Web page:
While several members of the ship’s crew were overjoyed to have the Jayhawks on board — one woman had several coaches and players sign a KU shirt and Sgt. Vick Patel, of Overland Park, was wearing the Kansas polo he bought when the team won the national championship in 2008 — the Jayhawks appeared to be just as pleased with the opportunity to see a real naval ship.
Self asked several questions about the specifics of what they were shown, team managers took pictures and videos of all parts of the ship and the players paid close attention throughout the afternoon, with some handling some of the shells and getting a first-person feel for a handful of the duties carried out on the ship.
Few were able to top KU’s Director of Student-Athlete Development, Fred Quartlebaum, though. Coach Q, as they call him, made sure to take a seat and pose for a photo in the captain’s chair. Jacked by the opportunity, Quartlebaum, who was an assistant coach at Navy from 1992-96, quickly boasted that he would send the photo to some of his Navy buddies.
…There were plenty of serious moments on the USS Chafee on Wednesday. Nearly all of the players and coaches onboard posed for photos and shook hands with the ship’s crew and Self went out of his way more than once to utter words similar to, “I appreciate you guys. Thanks for what you do.”
Self said Lucas was a full participant during the Jayhawks’ 90-minute practice session Wednesday morning and that there was no evidence of a stress fracture at this time.
“It’s nothing but a sore foot,” Self said. “They just don’t want it to become (a stress fracture).”
Lucas joined the team in touring the USS Chafee destroyer during the afternoon and also went to the USS Arizona Memorial and also is expected to attend the kids clinic later tonight.
Kansas’ basketball players, coaches and support staff members survived an exhausting travel day in good spirits on Tuesday.
“It was long. We had a wake-up call at 3:45 (a.m.), then departed (for airport) at 4:15,” KU coach Bill Self said, speaking to reporters at 5:30 p.m. in Hawaii (9:30 p.m. Central) upon exiting a bus in front of the Outrigger Waikiki Beach Resort, the Jayhawks’ home until Friday.
“We always call it negative driving when you go in an opposite direction of where you want to go. We did some negative flying today,” Self said with a smile. “We flew to Atlanta then got on a great plane but it was a nine-hour flight here from Atlanta. It’s been a long day for the fellas.”
Self said his squad, which dined at Naval Base at Pearl Harbor shortly after arriving Tuesday afternoon, will practice at 9 a.m. Hawaii time (1 p.m. Central) Wednesday on the base. The Jayhawks will then tour a destroyer and the USS Arizona before holding a clinic for kids.
Self said the military aspect of this event played a huge role in Kansas’ willingness to participate.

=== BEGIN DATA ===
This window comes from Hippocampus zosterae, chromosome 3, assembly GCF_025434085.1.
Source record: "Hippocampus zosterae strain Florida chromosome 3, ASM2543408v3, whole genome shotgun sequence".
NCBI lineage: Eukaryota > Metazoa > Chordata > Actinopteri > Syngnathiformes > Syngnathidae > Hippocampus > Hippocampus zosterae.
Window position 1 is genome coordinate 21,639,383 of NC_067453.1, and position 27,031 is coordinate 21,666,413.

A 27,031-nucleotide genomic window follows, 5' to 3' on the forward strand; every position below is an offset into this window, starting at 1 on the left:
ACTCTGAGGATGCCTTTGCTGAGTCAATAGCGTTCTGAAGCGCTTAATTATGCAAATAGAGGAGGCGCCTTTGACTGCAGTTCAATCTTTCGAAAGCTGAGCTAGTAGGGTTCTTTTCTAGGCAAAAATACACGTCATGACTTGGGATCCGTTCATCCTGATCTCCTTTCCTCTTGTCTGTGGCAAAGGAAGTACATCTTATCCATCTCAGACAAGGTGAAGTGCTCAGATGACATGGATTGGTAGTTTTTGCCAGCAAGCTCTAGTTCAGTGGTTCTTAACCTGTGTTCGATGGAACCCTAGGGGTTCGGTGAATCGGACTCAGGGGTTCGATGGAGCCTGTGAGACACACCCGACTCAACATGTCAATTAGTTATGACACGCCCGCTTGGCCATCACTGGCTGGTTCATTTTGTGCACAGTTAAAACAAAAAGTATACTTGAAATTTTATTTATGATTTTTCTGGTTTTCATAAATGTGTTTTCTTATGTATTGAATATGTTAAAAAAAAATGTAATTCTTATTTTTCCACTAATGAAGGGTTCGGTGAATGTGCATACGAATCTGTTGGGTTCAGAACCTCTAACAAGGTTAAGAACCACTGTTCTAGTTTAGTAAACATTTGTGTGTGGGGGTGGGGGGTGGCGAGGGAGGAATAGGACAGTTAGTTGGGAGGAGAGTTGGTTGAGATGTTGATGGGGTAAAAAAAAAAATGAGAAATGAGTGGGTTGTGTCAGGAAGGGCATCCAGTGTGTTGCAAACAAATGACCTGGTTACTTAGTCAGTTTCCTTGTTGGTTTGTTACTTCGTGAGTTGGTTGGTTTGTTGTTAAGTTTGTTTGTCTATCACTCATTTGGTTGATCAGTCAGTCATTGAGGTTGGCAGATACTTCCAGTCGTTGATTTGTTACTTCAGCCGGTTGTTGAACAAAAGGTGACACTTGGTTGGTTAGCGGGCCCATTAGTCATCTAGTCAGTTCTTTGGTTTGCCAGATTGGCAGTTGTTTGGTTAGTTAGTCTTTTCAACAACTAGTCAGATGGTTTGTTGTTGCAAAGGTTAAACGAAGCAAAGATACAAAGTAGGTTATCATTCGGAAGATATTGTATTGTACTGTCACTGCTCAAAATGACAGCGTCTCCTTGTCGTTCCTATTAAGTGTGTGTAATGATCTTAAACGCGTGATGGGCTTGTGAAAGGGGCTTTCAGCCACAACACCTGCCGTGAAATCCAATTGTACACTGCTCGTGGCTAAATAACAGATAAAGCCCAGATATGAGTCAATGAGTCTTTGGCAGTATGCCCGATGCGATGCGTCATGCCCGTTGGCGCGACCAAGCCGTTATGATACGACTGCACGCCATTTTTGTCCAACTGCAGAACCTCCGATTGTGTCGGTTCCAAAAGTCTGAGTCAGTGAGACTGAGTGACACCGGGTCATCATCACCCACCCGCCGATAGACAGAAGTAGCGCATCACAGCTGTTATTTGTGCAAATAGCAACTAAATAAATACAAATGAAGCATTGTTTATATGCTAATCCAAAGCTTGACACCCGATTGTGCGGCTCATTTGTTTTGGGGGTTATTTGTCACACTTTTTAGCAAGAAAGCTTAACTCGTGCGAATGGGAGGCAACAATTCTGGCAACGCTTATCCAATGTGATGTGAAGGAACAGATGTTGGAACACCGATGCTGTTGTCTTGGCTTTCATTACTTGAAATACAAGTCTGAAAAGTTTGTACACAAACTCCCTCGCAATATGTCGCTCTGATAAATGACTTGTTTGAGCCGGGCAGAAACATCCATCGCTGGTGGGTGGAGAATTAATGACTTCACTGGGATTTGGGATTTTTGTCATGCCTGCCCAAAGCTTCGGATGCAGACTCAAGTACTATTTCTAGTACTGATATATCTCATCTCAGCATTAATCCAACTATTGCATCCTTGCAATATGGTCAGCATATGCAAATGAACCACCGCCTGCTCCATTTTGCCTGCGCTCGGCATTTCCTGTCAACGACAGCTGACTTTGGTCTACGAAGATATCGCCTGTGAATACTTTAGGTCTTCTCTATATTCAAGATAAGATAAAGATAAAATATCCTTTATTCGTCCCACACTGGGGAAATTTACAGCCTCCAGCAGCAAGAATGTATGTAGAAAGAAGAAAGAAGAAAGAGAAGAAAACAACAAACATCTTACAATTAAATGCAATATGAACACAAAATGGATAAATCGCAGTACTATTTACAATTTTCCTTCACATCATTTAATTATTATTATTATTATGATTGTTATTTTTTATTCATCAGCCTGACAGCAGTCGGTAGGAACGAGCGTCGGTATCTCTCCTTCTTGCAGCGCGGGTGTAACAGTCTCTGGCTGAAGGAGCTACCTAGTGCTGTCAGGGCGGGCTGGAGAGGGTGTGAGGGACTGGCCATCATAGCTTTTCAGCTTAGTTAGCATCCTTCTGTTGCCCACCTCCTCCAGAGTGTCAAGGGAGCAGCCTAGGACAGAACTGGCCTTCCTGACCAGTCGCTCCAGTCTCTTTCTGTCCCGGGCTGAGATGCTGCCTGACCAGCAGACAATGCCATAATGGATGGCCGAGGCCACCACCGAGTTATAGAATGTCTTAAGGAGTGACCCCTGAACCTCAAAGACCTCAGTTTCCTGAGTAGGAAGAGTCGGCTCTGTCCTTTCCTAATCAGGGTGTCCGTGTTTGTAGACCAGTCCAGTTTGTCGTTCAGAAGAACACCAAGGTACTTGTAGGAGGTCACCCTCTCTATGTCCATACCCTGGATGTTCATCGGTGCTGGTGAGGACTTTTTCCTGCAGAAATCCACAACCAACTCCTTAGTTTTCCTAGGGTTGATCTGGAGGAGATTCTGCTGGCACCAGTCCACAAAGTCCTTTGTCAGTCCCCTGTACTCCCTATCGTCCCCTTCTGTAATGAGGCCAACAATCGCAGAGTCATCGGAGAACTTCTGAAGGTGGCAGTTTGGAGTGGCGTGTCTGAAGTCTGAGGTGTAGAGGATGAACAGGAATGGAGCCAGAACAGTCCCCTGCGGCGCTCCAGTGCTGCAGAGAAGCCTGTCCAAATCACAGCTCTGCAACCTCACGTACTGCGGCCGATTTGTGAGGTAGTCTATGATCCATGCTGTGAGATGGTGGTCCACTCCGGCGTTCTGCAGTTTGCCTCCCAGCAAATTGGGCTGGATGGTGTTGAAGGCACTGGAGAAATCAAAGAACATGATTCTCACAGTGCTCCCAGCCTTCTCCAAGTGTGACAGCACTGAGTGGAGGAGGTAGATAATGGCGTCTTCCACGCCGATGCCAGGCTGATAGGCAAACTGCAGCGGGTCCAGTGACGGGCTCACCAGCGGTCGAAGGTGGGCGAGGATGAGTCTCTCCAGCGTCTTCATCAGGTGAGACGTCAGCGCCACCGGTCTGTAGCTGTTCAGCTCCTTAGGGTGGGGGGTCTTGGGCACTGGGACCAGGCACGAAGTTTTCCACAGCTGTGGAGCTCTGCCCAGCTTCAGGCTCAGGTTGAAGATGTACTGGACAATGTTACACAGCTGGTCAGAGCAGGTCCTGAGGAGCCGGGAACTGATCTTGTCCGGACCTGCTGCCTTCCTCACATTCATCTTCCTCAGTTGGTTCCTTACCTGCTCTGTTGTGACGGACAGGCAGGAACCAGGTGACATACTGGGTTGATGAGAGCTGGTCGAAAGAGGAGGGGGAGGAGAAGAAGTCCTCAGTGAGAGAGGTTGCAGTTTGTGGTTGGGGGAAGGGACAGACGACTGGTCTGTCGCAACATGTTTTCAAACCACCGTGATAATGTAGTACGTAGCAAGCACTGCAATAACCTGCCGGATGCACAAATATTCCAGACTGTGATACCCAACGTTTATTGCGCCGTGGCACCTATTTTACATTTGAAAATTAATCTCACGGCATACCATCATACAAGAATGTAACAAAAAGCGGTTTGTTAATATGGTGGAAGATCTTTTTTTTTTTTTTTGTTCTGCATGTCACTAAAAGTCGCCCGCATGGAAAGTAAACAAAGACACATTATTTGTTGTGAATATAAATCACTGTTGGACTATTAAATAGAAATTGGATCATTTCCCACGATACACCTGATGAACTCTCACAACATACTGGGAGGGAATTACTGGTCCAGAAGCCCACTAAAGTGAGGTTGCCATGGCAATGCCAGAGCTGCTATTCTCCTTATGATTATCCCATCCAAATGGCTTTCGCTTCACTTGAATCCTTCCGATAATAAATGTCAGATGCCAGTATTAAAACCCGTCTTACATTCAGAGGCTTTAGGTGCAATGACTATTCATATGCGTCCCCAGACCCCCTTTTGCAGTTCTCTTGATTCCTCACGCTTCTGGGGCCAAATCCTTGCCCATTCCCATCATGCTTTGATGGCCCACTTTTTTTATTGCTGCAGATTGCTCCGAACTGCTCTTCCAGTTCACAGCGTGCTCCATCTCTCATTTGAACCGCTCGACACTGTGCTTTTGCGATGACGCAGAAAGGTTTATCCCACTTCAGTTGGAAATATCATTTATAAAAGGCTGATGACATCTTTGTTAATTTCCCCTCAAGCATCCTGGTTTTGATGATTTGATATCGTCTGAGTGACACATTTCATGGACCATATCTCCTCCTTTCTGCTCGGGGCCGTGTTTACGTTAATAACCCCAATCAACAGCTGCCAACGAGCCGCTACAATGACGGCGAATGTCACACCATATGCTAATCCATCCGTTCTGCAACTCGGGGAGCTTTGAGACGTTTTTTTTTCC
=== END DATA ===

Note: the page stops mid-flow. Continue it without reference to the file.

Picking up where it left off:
“It’s the reason why we came,” Self said. “We wouldn’t have come if it weren’t for that. We were just here last year (at the Maui Invitational), we’re not gonna have a big contingent of fans here. Most of our fans, I think, will be in New York (for the Champions Classic vs. No. 1 Duke on Tuesday) and we knew that. But it was an opportunity, a once-in-a-lifetime type deal, to be a part of the anniversary of Pearl Harbor. We’ll get an education in some ways that, obviously, none of us would’ve had an opportunity to get.”
Before finishing the night by watching the results of the 2016 presidential election, Self said the Jayhawks were largely healthy and added that, after a busy day Wednesday full of scheduled appearances and obligations in and around the military base, the team would get some free time on Thursday.
“Yeah, we’ll have a free day from 2 p.m. to 3 p.m.,” Self joked. “But it’ll definitely be free for that hour.”
At the end of the hourlong clinic, both Crean and Kansas coach Bill Self addressed the players assembled in the gym. Self told the kids to work hard, study hard and play hard. He put in a plug at the end for them to root for Kansas on Friday night.
Crean told the young participants that while athletes may seem like heroes in their eyes, that the true heroes are their families who are serving the United States. He said he hoped they never would lose sight of just how important their parents are to the U.S. and to its freedoms.
LJW Photo Gallery Honolulu Day 2
The most important part, for Kansas, may be how Bragg handles playing top competition right away. Indiana’s strength is inside, led by All-America candidate Thomas Bryant. Duke is strongest on the perimeter, but Amile Jefferson is back for a fifth year inside.
In some ways, this is Self’s move. He is unapologetically hard on his players, particularly the talented ones, and above all else the talented players he expects more from. Russell Robinson, the Morris twins, Andrew Wiggins, Wayne Selden, Brannen Greene, Tyshawn Taylor and others could tell Bragg stories. Most of them came out of it better off. Not all, but most. Some part of Kansas’ season depends on Bragg’s journey.
Kansas was the NCAA Tournament’s top overall seed last year but could be even better this season. Frank Mason, Devonte Graham, and Landen Lucas are the returning starters, and freshman Josh Jackson should be an upgrade from Wayne Selden.
That leaves Bragg at power forward, and in some ways he is stuck between two worlds. His best chance of enjoying a successful professional future may lie in proving he can be a so-called stretch-4, consistently hitting jumpers from 18 feet or so, but Self won’t play him (and the NBA won’t be interested) if he also can’t be a consistent rebounder for his position.